*What to do instead : Be a slow traveler, meaning spend more than one day at any destination. You should also travel smarter, travel sustainably, and most importantly travel with respect. And keep in mind that there may be places you can travel to that are more local to your hometown.

The goal with these sustainable tips that you can ignore is to show you that being a sustainable traveler doesn’t require a 180 flip in your travel choices. You can be a sustainable traveler and still enjoy everything you did before. In fact, I bet you’ll enjoy your travels even more when you stop to focus on your impact and how you view the world.

Let me know if you agree or disagree in the comments – I’m always up for educated discussions and to learn more.

Don't Forget to Pack:

click image to find out more!

Bamboo Cutlery Set

Insulated Water Bottle

Reusable Cloth Bags

Hi! I’m Laura, a sustainable travel blogger, as well as freelancing online brand strategist. I share real & honest information about traveling, how to do so sustainably, and ways to earn an income while working remote.

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The ‘what’, ‘why’ & ‘how’ of Sustainable Fashion

The ‘what’, ‘why’ & ‘how’ of Sustainable Fashion

The ‘what’, ‘why’ & ‘how’ of Sustainable Fashion

We are given extremely mixed signals on what we should do in regards to sustainable fashion

  • Do we purchase local only?
  • Should we rent our clothes?
  • Does the fabric need to be 100% organic?
  • Should items be made from recycled materials?

All of these questions and ideas start to feel overwhelming, and even more so confusing.

However the notion behind all of this is that people are taking closer looks into the clothing they purchase – a sustainable lifestyle starts with an exploration or an interest in the topic. So you’re on an awesome path!

Unfortunately, fashion cannot be 100% sustainable or compostable; just the act of washing your clothes is unsustainable (and we’ll get to that in more detail below). However we can make massive improvements to what we currently purchase and our consumer choices.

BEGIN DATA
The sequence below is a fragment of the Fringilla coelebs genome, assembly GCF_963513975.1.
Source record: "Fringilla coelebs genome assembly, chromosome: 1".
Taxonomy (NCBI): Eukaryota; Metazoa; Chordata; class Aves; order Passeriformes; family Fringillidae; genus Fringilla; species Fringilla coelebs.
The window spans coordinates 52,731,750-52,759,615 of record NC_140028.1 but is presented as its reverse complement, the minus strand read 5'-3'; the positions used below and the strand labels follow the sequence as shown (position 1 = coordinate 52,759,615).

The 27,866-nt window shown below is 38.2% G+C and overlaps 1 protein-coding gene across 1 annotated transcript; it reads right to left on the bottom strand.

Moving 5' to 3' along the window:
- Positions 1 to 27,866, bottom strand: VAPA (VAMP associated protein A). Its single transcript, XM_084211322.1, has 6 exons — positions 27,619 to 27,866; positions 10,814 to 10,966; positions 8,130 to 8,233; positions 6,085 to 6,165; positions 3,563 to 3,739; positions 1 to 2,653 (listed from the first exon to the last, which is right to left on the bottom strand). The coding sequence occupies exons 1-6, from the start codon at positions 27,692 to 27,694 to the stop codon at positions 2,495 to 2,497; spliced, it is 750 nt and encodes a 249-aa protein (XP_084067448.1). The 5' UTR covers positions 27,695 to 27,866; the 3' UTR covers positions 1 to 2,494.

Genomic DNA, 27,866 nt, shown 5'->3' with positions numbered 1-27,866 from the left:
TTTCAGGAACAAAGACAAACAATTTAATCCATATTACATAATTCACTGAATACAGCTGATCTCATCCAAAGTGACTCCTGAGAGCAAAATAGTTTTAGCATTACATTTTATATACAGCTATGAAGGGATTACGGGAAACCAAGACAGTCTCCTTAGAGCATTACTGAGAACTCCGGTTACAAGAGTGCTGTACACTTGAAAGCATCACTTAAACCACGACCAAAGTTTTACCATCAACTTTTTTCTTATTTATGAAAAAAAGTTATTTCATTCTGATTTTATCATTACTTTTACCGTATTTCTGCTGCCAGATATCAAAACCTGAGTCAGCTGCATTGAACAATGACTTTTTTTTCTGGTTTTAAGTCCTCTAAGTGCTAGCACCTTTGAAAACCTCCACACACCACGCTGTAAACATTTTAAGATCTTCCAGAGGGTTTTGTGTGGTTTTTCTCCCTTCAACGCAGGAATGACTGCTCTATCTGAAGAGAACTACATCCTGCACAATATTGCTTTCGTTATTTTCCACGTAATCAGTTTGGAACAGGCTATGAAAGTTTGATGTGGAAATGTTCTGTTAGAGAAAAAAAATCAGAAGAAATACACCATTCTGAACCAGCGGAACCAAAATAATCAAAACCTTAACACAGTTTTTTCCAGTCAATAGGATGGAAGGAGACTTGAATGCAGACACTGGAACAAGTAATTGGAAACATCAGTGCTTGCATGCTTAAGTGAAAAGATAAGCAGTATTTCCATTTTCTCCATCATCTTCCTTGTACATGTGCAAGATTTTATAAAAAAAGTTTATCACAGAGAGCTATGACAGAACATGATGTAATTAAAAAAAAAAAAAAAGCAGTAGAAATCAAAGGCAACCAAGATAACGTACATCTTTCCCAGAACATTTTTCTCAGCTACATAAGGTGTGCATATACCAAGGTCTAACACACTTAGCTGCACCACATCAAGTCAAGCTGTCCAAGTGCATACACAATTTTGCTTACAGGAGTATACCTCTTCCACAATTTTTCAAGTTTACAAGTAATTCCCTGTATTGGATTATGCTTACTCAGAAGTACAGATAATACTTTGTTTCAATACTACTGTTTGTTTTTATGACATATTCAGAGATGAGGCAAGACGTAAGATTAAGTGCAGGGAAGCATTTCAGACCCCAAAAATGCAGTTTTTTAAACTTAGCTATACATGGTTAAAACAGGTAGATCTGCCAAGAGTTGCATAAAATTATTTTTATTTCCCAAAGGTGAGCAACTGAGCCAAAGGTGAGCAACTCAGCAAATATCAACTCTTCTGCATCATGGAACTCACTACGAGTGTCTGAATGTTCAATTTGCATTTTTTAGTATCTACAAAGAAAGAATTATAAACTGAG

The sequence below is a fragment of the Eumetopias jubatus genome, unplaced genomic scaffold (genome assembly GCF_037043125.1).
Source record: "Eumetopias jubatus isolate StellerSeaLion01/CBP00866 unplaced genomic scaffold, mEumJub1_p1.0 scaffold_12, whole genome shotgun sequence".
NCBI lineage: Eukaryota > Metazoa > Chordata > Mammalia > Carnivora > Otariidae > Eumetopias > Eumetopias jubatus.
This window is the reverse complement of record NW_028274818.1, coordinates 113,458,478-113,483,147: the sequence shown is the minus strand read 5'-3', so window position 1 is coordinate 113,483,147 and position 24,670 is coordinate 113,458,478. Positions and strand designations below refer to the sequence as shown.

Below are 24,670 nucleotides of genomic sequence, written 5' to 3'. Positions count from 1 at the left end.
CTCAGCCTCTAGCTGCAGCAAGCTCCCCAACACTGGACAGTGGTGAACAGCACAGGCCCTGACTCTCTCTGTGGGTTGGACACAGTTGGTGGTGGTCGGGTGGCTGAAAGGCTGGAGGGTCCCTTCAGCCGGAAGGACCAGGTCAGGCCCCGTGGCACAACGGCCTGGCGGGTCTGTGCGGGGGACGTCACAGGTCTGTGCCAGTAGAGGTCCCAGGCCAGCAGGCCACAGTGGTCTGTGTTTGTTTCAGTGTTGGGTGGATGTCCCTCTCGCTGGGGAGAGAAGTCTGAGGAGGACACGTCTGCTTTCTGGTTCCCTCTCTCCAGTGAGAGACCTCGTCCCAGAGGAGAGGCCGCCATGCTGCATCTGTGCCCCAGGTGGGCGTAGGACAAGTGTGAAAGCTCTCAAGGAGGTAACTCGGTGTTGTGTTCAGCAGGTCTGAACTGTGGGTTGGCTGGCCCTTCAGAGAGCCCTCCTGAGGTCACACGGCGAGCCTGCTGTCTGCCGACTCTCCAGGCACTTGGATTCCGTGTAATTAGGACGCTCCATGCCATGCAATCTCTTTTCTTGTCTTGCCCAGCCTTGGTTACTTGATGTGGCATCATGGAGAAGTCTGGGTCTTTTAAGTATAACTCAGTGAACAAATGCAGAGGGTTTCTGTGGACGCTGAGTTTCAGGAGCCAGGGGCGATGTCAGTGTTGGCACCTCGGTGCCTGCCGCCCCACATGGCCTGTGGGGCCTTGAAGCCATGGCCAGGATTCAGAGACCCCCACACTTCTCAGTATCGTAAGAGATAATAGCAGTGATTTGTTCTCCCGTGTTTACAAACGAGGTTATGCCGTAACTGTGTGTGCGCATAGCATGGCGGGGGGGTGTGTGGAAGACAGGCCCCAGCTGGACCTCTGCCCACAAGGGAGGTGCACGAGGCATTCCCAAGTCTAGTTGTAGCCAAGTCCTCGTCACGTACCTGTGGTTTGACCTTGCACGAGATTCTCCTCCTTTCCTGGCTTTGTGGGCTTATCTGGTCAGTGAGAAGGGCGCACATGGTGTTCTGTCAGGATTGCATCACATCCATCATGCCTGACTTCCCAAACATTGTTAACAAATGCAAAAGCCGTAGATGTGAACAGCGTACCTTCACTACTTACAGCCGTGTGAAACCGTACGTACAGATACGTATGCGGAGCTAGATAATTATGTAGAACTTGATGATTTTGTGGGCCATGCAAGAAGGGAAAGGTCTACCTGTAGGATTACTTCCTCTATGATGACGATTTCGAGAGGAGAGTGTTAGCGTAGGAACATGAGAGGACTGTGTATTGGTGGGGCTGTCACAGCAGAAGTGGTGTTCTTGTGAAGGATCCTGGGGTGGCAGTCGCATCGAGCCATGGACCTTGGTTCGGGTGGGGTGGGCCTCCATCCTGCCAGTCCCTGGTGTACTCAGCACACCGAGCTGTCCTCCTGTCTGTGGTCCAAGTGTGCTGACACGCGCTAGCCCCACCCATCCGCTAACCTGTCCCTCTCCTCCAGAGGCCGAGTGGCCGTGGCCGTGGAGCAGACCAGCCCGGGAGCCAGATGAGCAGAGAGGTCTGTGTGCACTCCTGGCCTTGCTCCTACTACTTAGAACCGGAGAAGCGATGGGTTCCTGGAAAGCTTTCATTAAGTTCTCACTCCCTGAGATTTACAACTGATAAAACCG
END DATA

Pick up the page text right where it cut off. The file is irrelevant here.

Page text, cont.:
While impossible to reach 100% sustainability, the point of sustainable fashion is to have a wardrobe that you are proud to wear, and that helps to maintain our environment and the textile workers. From the boardroom to happy hour, or loungewear to formal wedding, there are sustainable solutions for all of your clothing choices.

What will make the biggest difference, is up to us making smarter consumer choices

DID YOU KNOW- a clothing label that states ‘sustainable’ means next to nothing? The use of the term has little academic or authority backing to it – just like how many foods are labeled ‘All-Natural’ vs ones labeled ‘Organic’. One label (organic) needs quality checks and minimum standards, the other can be freely used. The solution to this? Become a smarter consumer.

Fashion is a consumer-forward industry, and we, as individuals, are the driving forces for it. Which means we are the ones with the power. When we are vocal and when we are selective for which brands to support with our hard earned money, we are making a change.

Read on to learn more about what sustainable fashion means and why it’s important (so that you can be that bad ass powerful consumer that makes a difference!)

What exactly is ‘sustainable fashion’?

Let’s break the phrase ‘sustainable fashion’ down:

The idea behind the word ‘sustainable’ means the process can be done indefinitely with no impact on the environment..

And fashion includes your clothing (of course), as well as shoes and accessories (jewelry, belts, hats, scarves, etc)


So, sustainable fashion, if done correctly, is the entire process of creating, selling & owning a fashion item, and one that can be created and used forever so that the planet would feel no negative impact from it.

What’s important to understand is that sustainable fashion is not just about the fabrics that are used in an item, but the entire system that’s in plan when an item is produced.

✔ From the beginning design,

✔ To sourcing the materials,

✔ The manufacturing process,

✔ The people involved in manufacturing,

✔ How the items are transported and what kind of carbon footprint that leaves,

✔ To the consumers intended use of the item, how they care for it,

✔ And when & how they discard it.

Are you beginning to understand how in depth this topic can be? Let’s clear up some confusion with a list of the types of sustainable fashion labels and terms you may see:

Interested in sustainable travel? Learn about how you can help prevent Overtourism

Types of sustainable fashion labels & terms

  • Artisan Made: crafted by a skilled craftsperson who makes a small quantity of an item
  • B-Corp: aka Benefit Corporation, a B-Corp label means the item has been certified by a third party known as B-Lab. B Corp Certification is “the only certification that measures a company’s entire social and environmental performance”. You can learn more about their process here.
  • Biodegradable material: fabrics that can be broken down and decomposed quickly

STAT- any one fashion item can take up to 200 years to fully decompose!

  • Bluesign Certified: the bluesign label guarantees that the items used in a product were sustainable and clean, resulting in a safely manufactured end product. You can learn more about them here.